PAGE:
According to her own narrative, delivered by her to her merciless inquisitors, in the time of her captivity and approaching death, she was about thirteen years old when her revelations commenced. Her own words describe them best.[23] "At the age of thirteen, a voice from God came to her to help her in ruling herself, and that voice came to her about the hour of noon, in summer time, while she was in her father's garden. And she had fasted the day before. And she heard the voice on her right, in the direction of the church; and when she heard the voice she saw also a bright light." Afterwards, St. Michael and St Margaret and St. Catherine appeared to her. They were always in a halo of glory; she could see that their heads were crowned with jewels; and sheheard their voices, which were sweet and mild. She did not distinguish their arms or limbs. She heard them more frequently than she saw them; and the usual time when she heard them, was when the church bells were sounding for prayer. And if she was in the woods when she heard them, she could plainly distinguish their voices drawing near to her. When she thought that she discerned the Heavenly Voices, she knelt down, and bowed herself to the ground. Their presence gladdened her even to tears; and after they departed, she wept because they had not taken her with them back to paradise. They always spoke soothingly to her. They told her that France would be saved, and that she was to save it. Such were the visions and the voices that moved the spirit of the girl of thirteen; and as she grew older they became more frequent and more clear. At last the tidings of the siege of Orleans reached Domremy. Joan heard her parents and neighbours talk of the sufferings of its population, of the ruin which its capture would bring on their lawful sovereign, and of the distress of the dauphin and his court Joan's heart was sorely troubled at the thought of the fate of Orleans; and her Voices now ordered her to leave her home; and warned her that she was the instrument chosen by Heaven for driving away the English from that city, and for taking the dauphin to be anointed king at Rheims. At length she informed her parents of her divine mission, and told them that she must go to the Sire de Baudricourt, who commanded at Vaucouleurs, and who was the appointed person to bring her into the presence of the king, whom she was to save. Neither the anger nor the grief of her parents, who said that they would rather see her drowned than exposed to the contamination of the camp, could move her from her purpose. One of her uncles consented to take her to Vaucouleurs, where De Baudricourt at first thought her mad, and derided her; but by degrees was led to believe, if not in her inspiration, at least in her enthusiasm, and in its possible utility to the dauphin's cause.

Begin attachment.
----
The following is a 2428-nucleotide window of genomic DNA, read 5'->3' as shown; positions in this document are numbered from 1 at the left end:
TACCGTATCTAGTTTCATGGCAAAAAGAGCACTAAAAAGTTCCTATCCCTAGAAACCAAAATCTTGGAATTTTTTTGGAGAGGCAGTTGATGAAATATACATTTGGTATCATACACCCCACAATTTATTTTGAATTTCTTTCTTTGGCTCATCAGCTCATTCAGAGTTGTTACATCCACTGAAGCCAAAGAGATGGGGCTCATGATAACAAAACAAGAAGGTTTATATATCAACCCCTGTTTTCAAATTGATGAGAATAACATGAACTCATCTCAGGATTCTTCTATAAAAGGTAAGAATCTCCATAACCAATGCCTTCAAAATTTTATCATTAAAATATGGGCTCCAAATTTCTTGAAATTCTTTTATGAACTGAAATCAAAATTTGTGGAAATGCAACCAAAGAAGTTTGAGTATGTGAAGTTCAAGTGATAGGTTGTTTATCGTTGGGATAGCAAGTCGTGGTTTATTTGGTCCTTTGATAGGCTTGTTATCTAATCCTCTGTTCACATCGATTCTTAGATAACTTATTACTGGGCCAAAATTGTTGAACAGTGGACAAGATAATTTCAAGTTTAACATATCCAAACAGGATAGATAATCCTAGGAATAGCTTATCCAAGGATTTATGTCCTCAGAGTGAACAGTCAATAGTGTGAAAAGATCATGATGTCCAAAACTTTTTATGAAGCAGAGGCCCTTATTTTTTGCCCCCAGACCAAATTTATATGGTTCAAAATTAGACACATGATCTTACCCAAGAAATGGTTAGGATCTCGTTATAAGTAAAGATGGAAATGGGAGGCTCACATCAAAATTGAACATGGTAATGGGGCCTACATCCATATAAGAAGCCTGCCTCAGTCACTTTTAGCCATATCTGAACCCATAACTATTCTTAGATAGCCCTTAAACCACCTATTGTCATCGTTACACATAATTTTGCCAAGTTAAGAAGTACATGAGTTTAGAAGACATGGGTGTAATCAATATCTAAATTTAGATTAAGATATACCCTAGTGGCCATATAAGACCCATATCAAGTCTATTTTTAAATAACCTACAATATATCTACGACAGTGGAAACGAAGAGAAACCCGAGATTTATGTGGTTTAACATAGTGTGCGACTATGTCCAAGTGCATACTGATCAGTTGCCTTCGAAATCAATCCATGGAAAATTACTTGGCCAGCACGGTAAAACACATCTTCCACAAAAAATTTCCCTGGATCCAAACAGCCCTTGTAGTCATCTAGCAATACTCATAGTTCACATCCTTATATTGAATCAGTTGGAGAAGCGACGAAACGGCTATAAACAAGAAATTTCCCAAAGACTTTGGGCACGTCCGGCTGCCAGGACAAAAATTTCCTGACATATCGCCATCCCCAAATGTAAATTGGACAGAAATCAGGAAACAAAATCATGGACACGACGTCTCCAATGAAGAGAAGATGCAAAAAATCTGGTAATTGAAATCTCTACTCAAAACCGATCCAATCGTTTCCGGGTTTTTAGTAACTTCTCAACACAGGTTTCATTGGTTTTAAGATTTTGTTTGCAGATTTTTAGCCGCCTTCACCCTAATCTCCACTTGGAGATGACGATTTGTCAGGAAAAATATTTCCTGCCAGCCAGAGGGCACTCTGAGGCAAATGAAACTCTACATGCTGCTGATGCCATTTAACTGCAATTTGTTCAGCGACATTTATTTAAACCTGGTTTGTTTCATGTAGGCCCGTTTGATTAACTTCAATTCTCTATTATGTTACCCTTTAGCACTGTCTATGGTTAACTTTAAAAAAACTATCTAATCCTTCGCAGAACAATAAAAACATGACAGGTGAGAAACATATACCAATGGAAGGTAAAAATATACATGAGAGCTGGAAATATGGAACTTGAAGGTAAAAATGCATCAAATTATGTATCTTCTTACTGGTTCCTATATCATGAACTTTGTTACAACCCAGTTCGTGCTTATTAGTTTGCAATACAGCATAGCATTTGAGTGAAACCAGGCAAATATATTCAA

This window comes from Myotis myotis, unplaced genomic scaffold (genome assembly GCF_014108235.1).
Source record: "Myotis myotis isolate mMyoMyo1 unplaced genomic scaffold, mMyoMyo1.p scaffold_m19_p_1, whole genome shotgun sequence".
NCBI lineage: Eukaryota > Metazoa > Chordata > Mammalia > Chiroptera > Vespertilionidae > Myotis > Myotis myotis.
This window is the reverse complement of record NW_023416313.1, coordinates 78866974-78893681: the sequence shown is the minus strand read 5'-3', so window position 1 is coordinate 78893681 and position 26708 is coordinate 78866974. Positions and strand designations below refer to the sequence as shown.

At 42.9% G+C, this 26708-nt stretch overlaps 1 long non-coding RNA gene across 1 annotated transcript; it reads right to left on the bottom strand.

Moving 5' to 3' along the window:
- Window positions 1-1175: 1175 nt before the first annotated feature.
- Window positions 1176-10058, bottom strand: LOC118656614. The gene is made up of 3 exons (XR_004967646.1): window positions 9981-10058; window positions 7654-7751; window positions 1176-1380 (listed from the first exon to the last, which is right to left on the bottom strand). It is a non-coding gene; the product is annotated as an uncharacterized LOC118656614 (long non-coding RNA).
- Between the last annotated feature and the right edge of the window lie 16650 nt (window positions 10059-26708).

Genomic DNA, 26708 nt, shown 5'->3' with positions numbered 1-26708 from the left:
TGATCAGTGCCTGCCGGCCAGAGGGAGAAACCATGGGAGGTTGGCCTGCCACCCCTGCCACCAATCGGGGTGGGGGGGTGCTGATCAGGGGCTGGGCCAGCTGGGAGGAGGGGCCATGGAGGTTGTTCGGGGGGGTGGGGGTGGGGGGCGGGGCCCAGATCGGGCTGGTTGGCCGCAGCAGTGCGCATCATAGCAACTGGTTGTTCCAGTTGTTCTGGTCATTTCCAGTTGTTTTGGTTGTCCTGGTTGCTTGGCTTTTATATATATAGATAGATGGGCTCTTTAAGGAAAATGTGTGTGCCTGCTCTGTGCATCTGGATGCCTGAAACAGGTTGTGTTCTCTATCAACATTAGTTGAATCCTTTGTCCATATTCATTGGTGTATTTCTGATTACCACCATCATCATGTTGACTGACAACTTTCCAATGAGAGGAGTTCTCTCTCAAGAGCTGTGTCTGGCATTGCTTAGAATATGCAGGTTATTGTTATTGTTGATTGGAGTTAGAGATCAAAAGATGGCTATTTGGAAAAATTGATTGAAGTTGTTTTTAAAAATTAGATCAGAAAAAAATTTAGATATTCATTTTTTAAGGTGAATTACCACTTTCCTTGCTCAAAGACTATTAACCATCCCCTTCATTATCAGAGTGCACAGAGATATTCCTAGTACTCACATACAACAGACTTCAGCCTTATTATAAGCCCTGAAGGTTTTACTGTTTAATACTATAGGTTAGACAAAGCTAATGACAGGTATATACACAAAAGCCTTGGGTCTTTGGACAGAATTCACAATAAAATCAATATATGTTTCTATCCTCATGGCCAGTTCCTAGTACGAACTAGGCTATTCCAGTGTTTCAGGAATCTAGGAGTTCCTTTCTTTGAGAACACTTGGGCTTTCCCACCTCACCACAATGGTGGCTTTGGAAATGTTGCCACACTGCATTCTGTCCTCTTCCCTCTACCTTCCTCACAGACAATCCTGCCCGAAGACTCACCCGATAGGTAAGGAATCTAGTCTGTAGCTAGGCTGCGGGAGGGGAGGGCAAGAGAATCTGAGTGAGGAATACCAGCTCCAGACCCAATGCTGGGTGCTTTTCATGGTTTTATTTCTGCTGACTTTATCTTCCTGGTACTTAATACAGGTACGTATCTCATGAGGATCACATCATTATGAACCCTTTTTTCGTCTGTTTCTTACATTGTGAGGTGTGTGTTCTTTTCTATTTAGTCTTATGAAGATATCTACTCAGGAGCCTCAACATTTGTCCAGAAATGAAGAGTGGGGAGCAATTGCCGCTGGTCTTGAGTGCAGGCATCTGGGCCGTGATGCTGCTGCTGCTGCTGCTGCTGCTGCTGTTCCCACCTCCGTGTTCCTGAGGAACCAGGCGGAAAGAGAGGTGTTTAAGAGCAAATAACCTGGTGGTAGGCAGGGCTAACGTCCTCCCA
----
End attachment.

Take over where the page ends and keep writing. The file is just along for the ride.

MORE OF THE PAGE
The inhabitants of Vaucouleurs were completely won over to her side, by the piety and devoutness which she displayed, and by her firm assurance in the truth of her mission. She told them that it was God's will that she should go to the king, and that no one but her could save the kingdom of France. She said that she herself would rather remain with her poor mother, and spin; but the Lord had ordered her forth. The fame of "The Maid," as she was termed, the renown of her holiness, and of her mission, spread far and wide. Baudricourt sent her with an escort to Chinon, where the Dauphin Charles was dallying away his time. Her Voices had bidden her assume the arms and the apparel of a knight; and the wealthiest inhabitants of Vaucouleurs had vied with each other in equipping her, with war-horse, armour, and sword. On reaching Chinon, she was, after some delay, admitted into the presence of the dauphin. Charles designedly dressed himself far less richly than many of his courtiers were apparelled, and mingled with them, when Joan was introduced, in order to see if the Holy Maid would address her exhortations to the wrong person. But she instantly singled him out, and kneeling before him, said, "Most noble dauphin, the King of Heaven announces to you by me, that you shall be anointed and crowned king in the city of Rheims, and that you shall be his vicegerent in France." His features may probably have been seen by her previously in portraits, or have been described to her by others; but she herself believed that her Voices inspired her when she addressed the king;[24] and the report soon spread abroad that the Holy Maid had found the king by a miracle; and this, with many other similar rumours, augmented the renown and influence that she now rapidly acquired.